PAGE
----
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Short (sort of) Intro and Help With Future Planning

Meade beginner astrophotography reflector
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#1 TheBallistician

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Posted 16 July 2019 - 11:38 PM

I'll try to keep my introduction to the forum as brief as proper introductions can be, please forgive me I can be fairly long-winded.

I don't attend forums regularly, in fact I shy away from them more often than not even browsing general questions online. I feel this is important to mention as I want very much to be a part of this wonderful community sharing a beautiful hobby that, unfortunately, far too many people never experience.

 

I've always thought astronomy and such was neat as a kid, drooled over the chance to look through telescopes but never had one of my own. Somewhere shortly before my teenage years there was a family reunion at a family lake and an older cousin brought his telescope and for the life of me do not remember what it was but I distinctly remember a tiny CRT TV hooked up to it and the moment he slewed over to Saturn and Jupiter. I was fascinated and wanted to see everything.

 

Teenagers do what teenagers do and I had other hobbies get in the way of pursuing lifelong and more meaningful hobbies. Fast forward to recently, a friend knew I was handy with scopes of another variety and handed me a dirty old 60mm Jason 311 complete with box, wooden mount, eyepieces, and filters! He wanted to see if I could clean it up so I quickly started and tested my work, giving me absolutely impressive views of a few planets and reconstructing what I thought was possible in my backyard. He offered to give it to me after I showed him every planet we could see last summer/early fall and I couldn't bear to take it from him.

 

In February after doing a lot of homework to dip my toes in the hobby I settled on a Meade 114 Mini Lightbridge f/3.95 and have been very impressed and frustrated at the same time, this is where my reasons for the post come into play. I knew instantly that the collimation was absolute garbage and suspected it would be as I mistakenly ordered it from an unnamed major online retailer that is known for having some rough warehousing practices, preemptively bought a laser collimator and a few Celestron X-Cel eyepieces and 3x and 2x X-Cel barlows.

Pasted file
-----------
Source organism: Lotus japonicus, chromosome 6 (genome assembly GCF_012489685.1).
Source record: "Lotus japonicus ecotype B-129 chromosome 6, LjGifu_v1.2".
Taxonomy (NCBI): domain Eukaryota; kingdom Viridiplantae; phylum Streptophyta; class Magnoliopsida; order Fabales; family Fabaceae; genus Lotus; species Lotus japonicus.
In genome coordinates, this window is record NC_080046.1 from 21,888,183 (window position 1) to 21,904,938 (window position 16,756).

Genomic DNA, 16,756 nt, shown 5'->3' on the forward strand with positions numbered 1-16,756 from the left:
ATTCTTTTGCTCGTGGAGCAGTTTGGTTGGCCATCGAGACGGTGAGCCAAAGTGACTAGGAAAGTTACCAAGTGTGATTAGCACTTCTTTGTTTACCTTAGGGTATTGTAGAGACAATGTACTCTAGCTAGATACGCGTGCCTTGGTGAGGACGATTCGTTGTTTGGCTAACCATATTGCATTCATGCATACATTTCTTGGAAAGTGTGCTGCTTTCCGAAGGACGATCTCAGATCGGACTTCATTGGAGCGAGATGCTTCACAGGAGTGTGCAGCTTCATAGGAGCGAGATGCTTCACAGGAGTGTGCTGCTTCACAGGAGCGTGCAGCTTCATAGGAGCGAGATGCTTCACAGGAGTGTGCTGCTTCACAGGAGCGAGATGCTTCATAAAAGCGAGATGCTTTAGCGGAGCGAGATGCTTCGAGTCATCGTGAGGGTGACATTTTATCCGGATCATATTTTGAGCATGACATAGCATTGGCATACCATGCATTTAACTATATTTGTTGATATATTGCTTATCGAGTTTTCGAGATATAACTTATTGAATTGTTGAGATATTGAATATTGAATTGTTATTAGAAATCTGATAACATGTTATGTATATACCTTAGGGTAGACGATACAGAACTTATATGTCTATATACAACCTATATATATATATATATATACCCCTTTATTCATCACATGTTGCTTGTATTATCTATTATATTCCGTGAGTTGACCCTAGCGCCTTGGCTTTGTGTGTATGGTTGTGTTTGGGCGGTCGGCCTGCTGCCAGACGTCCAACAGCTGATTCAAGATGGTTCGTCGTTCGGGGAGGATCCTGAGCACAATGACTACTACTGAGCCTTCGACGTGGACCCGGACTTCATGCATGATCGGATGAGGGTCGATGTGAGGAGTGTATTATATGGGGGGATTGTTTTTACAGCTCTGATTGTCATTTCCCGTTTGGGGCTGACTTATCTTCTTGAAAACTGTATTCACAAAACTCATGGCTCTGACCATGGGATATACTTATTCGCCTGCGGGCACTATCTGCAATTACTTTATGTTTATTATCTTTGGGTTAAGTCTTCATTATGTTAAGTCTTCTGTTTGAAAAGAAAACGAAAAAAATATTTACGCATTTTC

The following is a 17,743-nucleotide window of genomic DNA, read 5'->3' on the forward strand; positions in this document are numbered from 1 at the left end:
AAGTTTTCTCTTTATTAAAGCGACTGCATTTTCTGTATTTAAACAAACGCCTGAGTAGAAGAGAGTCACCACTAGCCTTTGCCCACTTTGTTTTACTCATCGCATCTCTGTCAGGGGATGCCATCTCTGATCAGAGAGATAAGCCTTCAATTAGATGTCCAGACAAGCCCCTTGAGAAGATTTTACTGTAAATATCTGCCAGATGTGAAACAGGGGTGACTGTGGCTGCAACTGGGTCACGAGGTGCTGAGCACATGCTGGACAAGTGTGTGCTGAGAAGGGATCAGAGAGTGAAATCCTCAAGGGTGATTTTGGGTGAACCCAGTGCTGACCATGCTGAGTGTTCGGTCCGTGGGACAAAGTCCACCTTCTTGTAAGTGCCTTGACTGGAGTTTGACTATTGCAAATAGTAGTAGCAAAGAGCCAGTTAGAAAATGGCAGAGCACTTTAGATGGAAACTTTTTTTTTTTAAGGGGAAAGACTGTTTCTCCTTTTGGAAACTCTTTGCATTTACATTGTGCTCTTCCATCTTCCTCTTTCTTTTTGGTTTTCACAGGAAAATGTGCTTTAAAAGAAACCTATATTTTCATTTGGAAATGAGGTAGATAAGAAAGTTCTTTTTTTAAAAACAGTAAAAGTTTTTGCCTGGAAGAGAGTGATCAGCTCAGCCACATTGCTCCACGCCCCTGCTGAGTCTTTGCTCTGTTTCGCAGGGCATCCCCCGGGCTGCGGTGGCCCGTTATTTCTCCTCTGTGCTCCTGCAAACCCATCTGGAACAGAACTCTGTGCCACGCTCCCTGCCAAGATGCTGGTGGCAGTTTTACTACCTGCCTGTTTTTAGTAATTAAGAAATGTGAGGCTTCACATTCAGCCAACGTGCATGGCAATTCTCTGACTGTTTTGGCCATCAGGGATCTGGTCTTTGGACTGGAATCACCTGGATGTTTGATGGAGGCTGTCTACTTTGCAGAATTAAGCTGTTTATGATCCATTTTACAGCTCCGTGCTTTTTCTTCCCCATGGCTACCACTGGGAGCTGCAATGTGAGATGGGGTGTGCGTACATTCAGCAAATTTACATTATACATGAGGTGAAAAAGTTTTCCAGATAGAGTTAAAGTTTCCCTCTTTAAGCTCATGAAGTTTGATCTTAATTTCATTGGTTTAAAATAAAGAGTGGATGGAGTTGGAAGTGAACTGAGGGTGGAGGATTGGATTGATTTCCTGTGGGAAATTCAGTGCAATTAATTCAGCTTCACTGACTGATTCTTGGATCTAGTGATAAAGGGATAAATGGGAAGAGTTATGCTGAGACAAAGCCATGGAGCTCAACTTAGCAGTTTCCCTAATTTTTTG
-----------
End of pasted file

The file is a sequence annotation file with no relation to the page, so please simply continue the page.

I collimated as best as I could with the laser and an untrained eye and was absolutely blown away when I peeked at the Orion nebula in February. Mars seemed less impressive than the Jason telescope. Jupiter hits opposition and again I'm blown away at how much better it looked, albeit better at collimating, Saturn hits opposition and I have good and bad nights while seeing conditions have been decent. Spied a faint cigar galaxy and Bode's, peeped the Eagle nebula on a terrible night, gazed at a handful more nebula, and can't really resolve star clusters fainter than 5 or 6 more than faint smudges and blobs, yet. Most nebula have been very dim and hard to see any sort of shape. I've gazed upon many things that I had no idea what they were for lack of... something. I want to think I have the aperture for what I've tried to look at so far and I don't believe I have my hopes up too much for the nebula I've tried when comparing some peoples sketches with similar sized scopes but correct me if I'm wrong. I have access to very decent skies in town and excellent skies in a very short drive and am mindful about lights and eye adaptation.

 

I've recently figured out how to collimate the laser collimator, took the secondary through a major adjustment, and the skies have not given me the opportunity to re test my work since. I hoping this improves my DSO and star cluster wants for a scope of this limitation., I truly believe garbage collimation has made me more disappointed than anything further than the big planets (can't wait to check them again after messing with the secondary!) so I need advice there as well, do I need a Cheshire if I don't trust that I've 100% collimated the laser collimator? Any other tools to help? I want to ask before wrapping up money in tools I do not need. I haven't quite figured out the star test very well for this scope, very warbly images but I do try to make the black dot in the center stay concentric when attempting in the past. Again, I'm hoping my secondary adjustments pay off in a bunch of ways.